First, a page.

This search of God for us is the source of our worth. Heschel observes:

“We must continue to ask: What is man that God should care for him? And we must continue to remember that it is precisely God’s care for man that constitutes the greatness of man.”

Another key idea is that of faith as faithfulness, a response in every moment in how we live our life to the reality of God. Faith is not centered around the doctrine or dogmas of prior generations, which he considers “spiritual plagiarism.” Faith moves beyond our own reason and wisdom. “In faith, we do not seek to decipher, to articulate in our own terms, but to rise above our own wisdom, to think of the world in terms of God, to live in accord with what is relevant to God.” The life of faith is shaped by the law and the prophets. “The good is not an abstract idea but a commandment, and the ultimate meaning of its fulfillment is in its being an answer to God.”

Finally, Heschel talks about the paradigm shift of knowing God. We do not so much think about God as think within God. He explains:

“His is the call, ours the paraphrase; His is the creation, ours a reflection. He is not an object to be comprehended, a thesis to be endorsed, neither the sum of all that is (facts) nor a digest of all that ought to be (ideals). He is the ultimate subject.”

Some speak of God as Ultimate Reality. Often this sounds like an abstraction, but what I think Heschel would say is that God is the most Real, the really Real, by whom all else is understood.

This is a taste of what you will find here. Strong stuff. J. B. Phillips wrote a book titled Your God is too Small. I think Heschel would agree and this little book is a gateway to his thought. What is troubling to me is how rarely I encounter writing like this coming out of Christian publishing houses or in Christian media. This deceptively little book is, as the Wardrobe in C.S. Lewis, much bigger on the inside than the outside. Read slowly and be filled.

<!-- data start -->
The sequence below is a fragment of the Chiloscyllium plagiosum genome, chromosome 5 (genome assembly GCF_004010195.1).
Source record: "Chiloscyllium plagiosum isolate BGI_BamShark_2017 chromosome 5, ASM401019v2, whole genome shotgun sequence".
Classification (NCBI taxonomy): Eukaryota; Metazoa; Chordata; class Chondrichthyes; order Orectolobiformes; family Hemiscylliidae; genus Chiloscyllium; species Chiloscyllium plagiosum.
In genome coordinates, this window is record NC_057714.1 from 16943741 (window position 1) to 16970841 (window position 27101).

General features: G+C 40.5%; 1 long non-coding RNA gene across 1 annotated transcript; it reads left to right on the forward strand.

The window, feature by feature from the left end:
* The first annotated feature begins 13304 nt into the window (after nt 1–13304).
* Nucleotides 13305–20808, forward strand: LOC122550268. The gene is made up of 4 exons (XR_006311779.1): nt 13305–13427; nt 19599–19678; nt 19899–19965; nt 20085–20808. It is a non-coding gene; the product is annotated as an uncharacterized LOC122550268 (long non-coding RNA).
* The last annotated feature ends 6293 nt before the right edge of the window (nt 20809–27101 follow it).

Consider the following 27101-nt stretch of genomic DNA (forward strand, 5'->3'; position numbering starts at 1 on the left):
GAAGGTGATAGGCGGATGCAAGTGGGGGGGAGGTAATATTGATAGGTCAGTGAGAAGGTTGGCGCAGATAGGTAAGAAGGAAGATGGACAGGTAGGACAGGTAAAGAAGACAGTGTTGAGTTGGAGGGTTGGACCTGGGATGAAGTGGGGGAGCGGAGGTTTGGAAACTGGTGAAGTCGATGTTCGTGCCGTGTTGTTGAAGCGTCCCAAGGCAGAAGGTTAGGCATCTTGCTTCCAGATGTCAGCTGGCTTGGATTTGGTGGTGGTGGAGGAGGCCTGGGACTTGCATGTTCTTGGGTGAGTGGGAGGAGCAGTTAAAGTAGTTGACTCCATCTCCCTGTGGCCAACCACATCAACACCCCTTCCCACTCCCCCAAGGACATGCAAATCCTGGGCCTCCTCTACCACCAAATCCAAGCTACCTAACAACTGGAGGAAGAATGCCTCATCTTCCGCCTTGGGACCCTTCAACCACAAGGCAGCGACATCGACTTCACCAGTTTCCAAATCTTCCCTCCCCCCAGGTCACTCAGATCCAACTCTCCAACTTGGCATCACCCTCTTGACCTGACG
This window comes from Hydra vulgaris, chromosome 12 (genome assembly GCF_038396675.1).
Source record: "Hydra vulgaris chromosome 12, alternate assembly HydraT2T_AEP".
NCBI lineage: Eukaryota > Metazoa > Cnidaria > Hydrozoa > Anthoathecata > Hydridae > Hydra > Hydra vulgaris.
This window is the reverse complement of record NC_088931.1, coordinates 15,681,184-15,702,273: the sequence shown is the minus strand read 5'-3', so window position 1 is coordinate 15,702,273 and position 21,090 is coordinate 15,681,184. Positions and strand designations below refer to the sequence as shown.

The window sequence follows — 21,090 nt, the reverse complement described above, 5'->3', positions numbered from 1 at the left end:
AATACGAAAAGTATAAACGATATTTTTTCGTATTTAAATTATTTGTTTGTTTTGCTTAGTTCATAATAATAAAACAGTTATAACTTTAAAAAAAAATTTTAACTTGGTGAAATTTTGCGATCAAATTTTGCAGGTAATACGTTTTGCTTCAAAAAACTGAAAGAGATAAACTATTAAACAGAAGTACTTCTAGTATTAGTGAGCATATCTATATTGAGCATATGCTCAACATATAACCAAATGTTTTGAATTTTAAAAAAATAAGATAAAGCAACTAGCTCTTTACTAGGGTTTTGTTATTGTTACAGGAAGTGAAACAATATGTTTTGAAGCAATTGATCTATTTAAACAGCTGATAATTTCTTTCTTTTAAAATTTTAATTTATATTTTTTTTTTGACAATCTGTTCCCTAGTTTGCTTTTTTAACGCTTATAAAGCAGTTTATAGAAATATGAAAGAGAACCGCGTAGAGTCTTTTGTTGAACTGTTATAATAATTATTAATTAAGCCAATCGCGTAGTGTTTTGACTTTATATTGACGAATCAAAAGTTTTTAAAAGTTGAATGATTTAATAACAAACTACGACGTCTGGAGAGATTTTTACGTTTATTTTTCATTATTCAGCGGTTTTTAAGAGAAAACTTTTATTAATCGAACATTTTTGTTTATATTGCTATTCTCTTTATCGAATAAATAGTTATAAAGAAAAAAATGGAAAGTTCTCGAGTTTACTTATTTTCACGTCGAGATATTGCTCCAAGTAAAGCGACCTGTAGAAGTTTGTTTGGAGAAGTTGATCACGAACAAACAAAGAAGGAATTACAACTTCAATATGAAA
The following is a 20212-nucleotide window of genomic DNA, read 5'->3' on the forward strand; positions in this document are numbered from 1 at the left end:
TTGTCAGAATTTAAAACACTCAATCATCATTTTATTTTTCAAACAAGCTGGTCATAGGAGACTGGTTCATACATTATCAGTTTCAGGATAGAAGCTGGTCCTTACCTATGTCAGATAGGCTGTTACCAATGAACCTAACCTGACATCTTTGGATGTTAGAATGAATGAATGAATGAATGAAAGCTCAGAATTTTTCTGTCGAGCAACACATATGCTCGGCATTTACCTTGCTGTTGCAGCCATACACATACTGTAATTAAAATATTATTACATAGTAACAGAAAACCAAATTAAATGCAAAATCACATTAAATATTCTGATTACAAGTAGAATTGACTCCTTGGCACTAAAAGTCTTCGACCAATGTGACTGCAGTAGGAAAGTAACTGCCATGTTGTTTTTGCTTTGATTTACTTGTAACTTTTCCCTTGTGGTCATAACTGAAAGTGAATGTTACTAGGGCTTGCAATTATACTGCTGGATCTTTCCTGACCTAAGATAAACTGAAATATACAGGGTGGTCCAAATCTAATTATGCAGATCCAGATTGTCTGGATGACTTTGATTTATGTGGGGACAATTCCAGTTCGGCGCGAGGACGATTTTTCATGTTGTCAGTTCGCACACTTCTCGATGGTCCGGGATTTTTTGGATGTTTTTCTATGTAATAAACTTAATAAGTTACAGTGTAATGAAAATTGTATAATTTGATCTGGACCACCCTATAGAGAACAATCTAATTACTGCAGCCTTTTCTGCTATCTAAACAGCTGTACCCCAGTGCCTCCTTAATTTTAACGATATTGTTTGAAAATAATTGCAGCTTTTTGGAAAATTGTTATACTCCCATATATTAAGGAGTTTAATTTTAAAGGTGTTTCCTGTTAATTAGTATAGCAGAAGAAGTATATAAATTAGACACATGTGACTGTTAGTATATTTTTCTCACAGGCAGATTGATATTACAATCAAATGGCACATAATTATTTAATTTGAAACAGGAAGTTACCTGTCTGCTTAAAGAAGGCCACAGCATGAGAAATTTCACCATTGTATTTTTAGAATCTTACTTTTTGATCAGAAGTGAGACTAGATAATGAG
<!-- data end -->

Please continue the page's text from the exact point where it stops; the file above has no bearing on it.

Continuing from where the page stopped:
Disclosure of Material Connection: I received a complimentary review copy of this book from the publisher via Netgalley. The opinions I have expressed are my own.

Review: Unto Us a Child Is Born

Unto Us a Child is Born, Tyler D. Mayfield. Grand Rapids, Wm. B. Eerdmans, 2020.

Summary: Proposes that, as we read Isaiah during Advent, we need to read “with bifocals,” considering both the Advent liturgical significance of the texts and their meaning for our Jewish neighbors.

For unto us a child is born.” (Isaiah 9:6a)

This is a phrase from Isaiah 9: 2-7, one of the readings on the fourth Sunday of Advent (Year A) in liturgical churches. Many non-liturgical churches will read this as well during one of the services leading up to Christmas. And surrounding all of this is the magnificent rendering of this passage by George Frideric Handel in Messiah. In our churches, we readily connect this passage with the babe born in Bethlehem, this great one come from God, even called “Mighty God.” We marvel at the divine condescension that means our salvation.